The overarching theme of the second-floor galleries was the use of embroidered objects within the domestic setting. There were three specific motifs: the role of embroidery in the education of girls and young women, the survival of rare and precious accessories of dress, and the production and function of domestic furnishings. On display were several samplers representative of the types created in the mid-17th century, including a rare dated workbag created and initialed by a 10-year-old in 1669, as well as exemplary literature advocating needlework skills for the well-bred young woman and pattern books from which designs were taken. A display of techniques and materials complemented the presentation of embroidery as an educational tool. Several objects, including a late 16th-century pair of gloves and a highly three-dimensional raised-work panel, were chosen to illustrate the variety and quality of materials found in 17th-century embroidery.

The display of objects related to education and technique was followed by a display of fashion accessories from the early 17th century. One rare complete garment, an embroidered jacket from about 1616, was highlighted.

Continuing the theme of objects made for domestic use, the second floor concluded with domestic furnishings produced at both the amateur and professional levels. Decorated caskets (small boxes), mirror frames, and cushions all played a role in bringing comfort and color to the home at a time when many furnishings were still transported from one home to another and most upholstery was not fixed. Two of the Met’s most spectacular caskets, as well as two equally elaborate mirrors, were shown here.

The third-floor installation explored in detail two of the most popular themes in the pictorial embroidery of the period: stories drawn from the Bible and the depiction of nature. The objects here depicted the centrality of the Bible in contemporary domestic life and reflected the use of exemplary biblical heroines as models of virtuous behavior in the upbringing of young women. Finally, a selection of embroideries was used to highlight the importance of the natural world in the decorative conventions of the time.

The accompanying publication, English Embroidery from the Metropolitan Museum of Art, 1580-1700: ‘Twixt Art and Nature, published and distributed by Yale University Press, was edited by cocurators Melinda Watt and Andrew Morrall and contains a complete catalogue of the objects in the exhibition as well as six essays. It is the most extensive examination of embroidery from this period ever published in the United States. In addition to the curators, contributors include Kathleen Staples, author of British Embroidery: Curious Works from the Seventeenth Century (Colonial Williamsburg Foundation, 1998), whose essay addresses the production and usage of embroidered furnishings; Susan North, curator of 17th- and 18th-century dress at the Victoria and Albert Museum, who has written an essay on fashion accessories; Ruth Geuter, a leading expert on pictorial embroideries, who offers an essay on the social dimensions of the embroidered biblical narratives; and Cristina Balloffet Carr, associate conservator at The Metropolitan Museum of Art, who presents an illustrated technical dictionary of materials unique to these objects.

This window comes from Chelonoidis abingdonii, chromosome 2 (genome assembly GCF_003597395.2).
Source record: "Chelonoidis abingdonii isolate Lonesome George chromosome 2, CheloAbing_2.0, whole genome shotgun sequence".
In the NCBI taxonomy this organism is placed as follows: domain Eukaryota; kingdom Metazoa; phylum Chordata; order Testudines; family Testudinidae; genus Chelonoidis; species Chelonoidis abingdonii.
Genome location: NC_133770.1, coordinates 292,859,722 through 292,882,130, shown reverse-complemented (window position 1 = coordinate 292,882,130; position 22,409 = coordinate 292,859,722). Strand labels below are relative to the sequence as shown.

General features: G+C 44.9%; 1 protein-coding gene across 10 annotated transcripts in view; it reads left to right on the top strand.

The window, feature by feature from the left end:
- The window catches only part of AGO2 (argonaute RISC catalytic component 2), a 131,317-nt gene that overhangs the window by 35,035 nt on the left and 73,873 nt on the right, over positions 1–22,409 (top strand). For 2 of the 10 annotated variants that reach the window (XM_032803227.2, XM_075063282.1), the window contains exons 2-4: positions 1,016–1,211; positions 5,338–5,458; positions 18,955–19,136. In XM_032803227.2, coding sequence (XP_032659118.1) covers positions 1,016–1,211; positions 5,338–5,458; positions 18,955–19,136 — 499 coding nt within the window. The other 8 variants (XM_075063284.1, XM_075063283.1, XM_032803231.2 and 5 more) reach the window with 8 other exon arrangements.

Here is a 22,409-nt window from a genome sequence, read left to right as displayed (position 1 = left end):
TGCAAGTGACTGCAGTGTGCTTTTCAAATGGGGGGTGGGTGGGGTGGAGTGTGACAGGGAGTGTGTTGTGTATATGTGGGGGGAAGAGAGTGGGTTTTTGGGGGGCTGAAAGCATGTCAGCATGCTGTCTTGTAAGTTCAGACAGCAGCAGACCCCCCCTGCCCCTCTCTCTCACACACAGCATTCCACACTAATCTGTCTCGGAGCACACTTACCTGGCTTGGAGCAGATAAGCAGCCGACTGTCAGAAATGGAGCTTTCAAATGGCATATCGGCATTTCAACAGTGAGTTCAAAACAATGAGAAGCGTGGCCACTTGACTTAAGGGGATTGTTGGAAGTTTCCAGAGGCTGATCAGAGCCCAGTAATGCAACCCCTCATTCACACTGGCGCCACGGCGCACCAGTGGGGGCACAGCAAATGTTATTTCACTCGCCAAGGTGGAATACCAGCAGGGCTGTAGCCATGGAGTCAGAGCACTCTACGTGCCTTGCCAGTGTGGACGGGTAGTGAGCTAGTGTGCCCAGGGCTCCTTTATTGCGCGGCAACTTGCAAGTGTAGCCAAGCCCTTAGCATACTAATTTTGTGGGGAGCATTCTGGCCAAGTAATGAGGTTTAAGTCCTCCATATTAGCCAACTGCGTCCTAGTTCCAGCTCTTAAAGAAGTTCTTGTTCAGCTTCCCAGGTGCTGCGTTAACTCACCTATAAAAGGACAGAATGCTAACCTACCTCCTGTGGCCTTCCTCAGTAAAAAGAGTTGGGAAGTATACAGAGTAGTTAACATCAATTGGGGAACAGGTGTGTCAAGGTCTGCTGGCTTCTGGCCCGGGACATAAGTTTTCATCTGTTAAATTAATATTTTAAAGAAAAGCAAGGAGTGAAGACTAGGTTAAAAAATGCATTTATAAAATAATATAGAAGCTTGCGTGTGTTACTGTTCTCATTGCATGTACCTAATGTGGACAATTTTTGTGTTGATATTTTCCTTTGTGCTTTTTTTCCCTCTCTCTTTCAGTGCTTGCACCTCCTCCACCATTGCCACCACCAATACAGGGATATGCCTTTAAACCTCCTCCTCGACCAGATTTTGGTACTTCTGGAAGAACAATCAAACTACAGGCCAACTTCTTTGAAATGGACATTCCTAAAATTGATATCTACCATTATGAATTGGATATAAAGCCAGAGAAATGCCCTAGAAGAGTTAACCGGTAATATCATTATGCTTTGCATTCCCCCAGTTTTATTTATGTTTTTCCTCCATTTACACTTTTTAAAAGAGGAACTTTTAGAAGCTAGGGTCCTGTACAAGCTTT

The project was cocurated by Melinda Watt, assistant curator in the Department of European Sculpture and Decorative Arts at the Metropolitan Museum, and Andrew Morrall, professor at the Bard Graduate Center, and was overseen by Deborah L. Krohn, associate professor and coordinator for History and Theory of Museums, and Nina Stritzler-Levine, director of exhibitions, both at Bard Graduate Center.

The Art of Embroidery video by Han Vu